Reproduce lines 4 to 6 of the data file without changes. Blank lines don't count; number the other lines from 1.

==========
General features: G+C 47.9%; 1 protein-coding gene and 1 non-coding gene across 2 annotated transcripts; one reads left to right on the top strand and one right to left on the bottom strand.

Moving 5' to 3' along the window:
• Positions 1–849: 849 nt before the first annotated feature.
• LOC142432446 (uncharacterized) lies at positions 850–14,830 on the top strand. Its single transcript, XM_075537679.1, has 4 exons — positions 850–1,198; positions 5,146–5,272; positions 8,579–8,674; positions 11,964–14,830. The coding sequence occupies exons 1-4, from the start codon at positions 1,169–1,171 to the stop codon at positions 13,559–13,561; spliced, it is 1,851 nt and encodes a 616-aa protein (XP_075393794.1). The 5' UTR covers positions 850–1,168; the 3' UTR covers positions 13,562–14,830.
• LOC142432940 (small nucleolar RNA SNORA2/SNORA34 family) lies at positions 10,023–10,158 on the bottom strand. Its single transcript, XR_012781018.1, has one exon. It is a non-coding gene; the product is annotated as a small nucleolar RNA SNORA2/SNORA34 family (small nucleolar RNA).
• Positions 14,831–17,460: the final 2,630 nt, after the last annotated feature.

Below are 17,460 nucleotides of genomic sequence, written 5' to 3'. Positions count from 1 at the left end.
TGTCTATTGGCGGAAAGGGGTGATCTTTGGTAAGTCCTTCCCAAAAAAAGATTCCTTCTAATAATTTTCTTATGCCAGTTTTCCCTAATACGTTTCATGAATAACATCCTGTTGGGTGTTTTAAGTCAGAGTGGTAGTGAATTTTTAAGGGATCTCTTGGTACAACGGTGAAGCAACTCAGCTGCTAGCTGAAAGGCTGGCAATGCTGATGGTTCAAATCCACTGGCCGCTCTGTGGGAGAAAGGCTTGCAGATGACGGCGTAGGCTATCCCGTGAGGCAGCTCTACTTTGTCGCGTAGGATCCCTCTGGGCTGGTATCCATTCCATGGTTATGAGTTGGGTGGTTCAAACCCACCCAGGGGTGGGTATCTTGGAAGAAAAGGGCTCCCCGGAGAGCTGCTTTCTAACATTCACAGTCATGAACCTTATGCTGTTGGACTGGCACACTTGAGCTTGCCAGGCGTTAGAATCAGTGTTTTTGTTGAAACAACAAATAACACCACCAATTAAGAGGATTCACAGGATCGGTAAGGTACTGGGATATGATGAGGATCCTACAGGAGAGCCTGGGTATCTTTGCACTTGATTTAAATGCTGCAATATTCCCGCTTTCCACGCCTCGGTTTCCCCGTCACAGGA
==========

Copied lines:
• LOC142432446 (uncharacterized) lies at positions 850–14,830 on the top strand. Its single transcript, XM_075537679.1, has 4 exons — positions 850–1,198; positions 5,146–5,272; positions 8,579–8,674; positions 11,964–14,830. The coding sequence occupies exons 1-4, from the start codon at positions 1,169–1,171 to the stop codon at positions 13,559–13,561; spliced, it is 1,851 nt and encodes a 616-aa protein (XP_075393794.1). The 5' UTR covers positions 850–1,168; the 3' UTR covers positions 13,562–14,830.
• LOC142432940 (small nucleolar RNA SNORA2/SNORA34 family) lies at positions 10,023–10,158 on the bottom strand. Its single transcript, XR_012781018.1, has one exon. It is a non-coding gene; the product is annotated as a small nucleolar RNA SNORA2/SNORA34 family (small nucleolar RNA).
• Positions 14,831–17,460: the final 2,630 nt, after the last annotated feature.